Names that Peaked in 1922

  1. John
    • Origin:

      Hebrew
    • Meaning:

      "God is gracious"
    • Description:

      John reigned as the most popular of all boys' Christian names for 400 years, from the time the first Crusaders carried it back to Britain until the 1950s. Then American baby namers finally seemed to tire of this straight-arrow, almost anonymous John Doe of names, replacing it with fancier forms like Jonathan and the imported Sean and Ian.
  2. Edward
    • Origin:

      English
    • Meaning:

      "wealthy guardian"
    • Description:

      Unlike perennials William, John and James, Edward is a classic that moves in and out of fashion. This royal Anglo-Saxon standard has benefited in recent years from the popularity of the hot hero of the vampire sensation Twilight — Edward Cullen — who has given his name a new infusion of cool.
  3. Mary
    • Origin:

      Hebrew or Egyptian
    • Meaning:

      "drop of the sea, bitter, or beloved"
    • Description:

      Mary is the English form of Maria, which ultimately was derived from the Hebrew name Maryam/Mariam. The original meaning of Maryam is uncertain, but theories include "drop of the sea" (from Hebrew roots mar "drop" and yam "sea"); "bitter" (from Hebrew marah "bitterness"); and "beloved" (from the Egyptian root mr).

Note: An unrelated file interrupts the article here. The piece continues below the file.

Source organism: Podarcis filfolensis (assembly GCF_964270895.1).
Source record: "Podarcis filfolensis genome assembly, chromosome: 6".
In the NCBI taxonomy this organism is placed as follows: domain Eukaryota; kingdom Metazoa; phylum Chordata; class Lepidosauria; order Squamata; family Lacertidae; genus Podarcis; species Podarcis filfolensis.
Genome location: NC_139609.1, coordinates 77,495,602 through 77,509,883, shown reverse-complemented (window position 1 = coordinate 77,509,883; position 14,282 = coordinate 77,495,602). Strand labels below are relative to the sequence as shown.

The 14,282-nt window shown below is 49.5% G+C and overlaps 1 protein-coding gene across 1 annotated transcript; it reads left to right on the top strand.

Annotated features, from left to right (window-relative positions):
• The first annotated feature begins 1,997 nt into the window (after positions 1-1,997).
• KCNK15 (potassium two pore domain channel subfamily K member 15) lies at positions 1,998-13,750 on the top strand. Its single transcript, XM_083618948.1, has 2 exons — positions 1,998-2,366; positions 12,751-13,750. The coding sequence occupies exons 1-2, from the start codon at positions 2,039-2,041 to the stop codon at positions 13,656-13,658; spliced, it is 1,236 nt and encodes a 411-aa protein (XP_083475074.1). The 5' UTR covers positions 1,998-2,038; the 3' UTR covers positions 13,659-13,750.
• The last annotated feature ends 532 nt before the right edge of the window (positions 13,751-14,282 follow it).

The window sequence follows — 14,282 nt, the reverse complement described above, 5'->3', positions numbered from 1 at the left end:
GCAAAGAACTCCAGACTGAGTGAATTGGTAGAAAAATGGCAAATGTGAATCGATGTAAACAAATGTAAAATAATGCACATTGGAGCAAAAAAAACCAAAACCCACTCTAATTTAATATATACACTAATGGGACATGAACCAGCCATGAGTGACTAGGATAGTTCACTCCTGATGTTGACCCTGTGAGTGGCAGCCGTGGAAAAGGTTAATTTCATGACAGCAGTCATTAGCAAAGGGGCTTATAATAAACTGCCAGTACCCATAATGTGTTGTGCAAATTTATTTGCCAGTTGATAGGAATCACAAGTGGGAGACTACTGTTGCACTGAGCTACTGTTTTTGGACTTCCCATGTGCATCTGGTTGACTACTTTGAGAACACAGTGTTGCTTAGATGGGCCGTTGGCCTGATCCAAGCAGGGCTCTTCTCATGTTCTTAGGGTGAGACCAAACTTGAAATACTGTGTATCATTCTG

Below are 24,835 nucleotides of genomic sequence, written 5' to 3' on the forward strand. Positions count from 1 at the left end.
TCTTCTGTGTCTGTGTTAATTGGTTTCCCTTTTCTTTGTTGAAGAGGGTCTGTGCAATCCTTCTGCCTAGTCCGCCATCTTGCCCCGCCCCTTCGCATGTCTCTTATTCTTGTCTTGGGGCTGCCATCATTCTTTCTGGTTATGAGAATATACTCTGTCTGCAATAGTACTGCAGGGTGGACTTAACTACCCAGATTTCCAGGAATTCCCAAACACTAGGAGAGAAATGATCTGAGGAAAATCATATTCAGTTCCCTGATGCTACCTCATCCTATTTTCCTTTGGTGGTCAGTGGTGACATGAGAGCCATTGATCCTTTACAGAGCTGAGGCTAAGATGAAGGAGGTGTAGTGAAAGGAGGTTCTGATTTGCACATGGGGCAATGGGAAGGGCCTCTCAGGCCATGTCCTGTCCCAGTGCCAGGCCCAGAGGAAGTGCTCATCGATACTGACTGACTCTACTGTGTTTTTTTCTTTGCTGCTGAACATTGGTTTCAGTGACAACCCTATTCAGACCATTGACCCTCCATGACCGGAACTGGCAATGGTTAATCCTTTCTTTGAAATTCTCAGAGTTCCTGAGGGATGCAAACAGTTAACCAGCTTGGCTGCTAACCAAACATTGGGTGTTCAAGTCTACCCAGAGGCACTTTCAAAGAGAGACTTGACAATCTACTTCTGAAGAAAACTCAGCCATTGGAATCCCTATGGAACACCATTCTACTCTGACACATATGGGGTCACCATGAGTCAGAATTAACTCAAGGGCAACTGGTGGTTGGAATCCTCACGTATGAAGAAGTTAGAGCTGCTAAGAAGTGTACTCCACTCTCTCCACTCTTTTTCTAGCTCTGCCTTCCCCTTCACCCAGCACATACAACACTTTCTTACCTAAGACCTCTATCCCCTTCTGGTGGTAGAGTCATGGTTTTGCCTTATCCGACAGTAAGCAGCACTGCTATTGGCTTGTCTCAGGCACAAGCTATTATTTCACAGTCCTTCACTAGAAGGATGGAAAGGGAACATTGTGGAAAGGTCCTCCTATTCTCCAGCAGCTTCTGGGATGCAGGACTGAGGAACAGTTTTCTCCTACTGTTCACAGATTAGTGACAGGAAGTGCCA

4. Dorothy
    • Origin:

      English variation of Greek Dorothea
    • Meaning:

      "gift of God"
    • Description:

      In the 1930s, Dorothy left Kansas and landed in the Land of Oz; by the '80s she had become a Golden Girl, living in Miami with roommates Blanche and Rose, giving her a decidedly older image. But parents today seeking a quiet classic are bringing Dorothy back—she reentered the Top 1000 in 2011 after almost completely disappearing.
  5. Edwin
    • Origin:

      English
    • Meaning:

      "wealthy friend"
    • Description: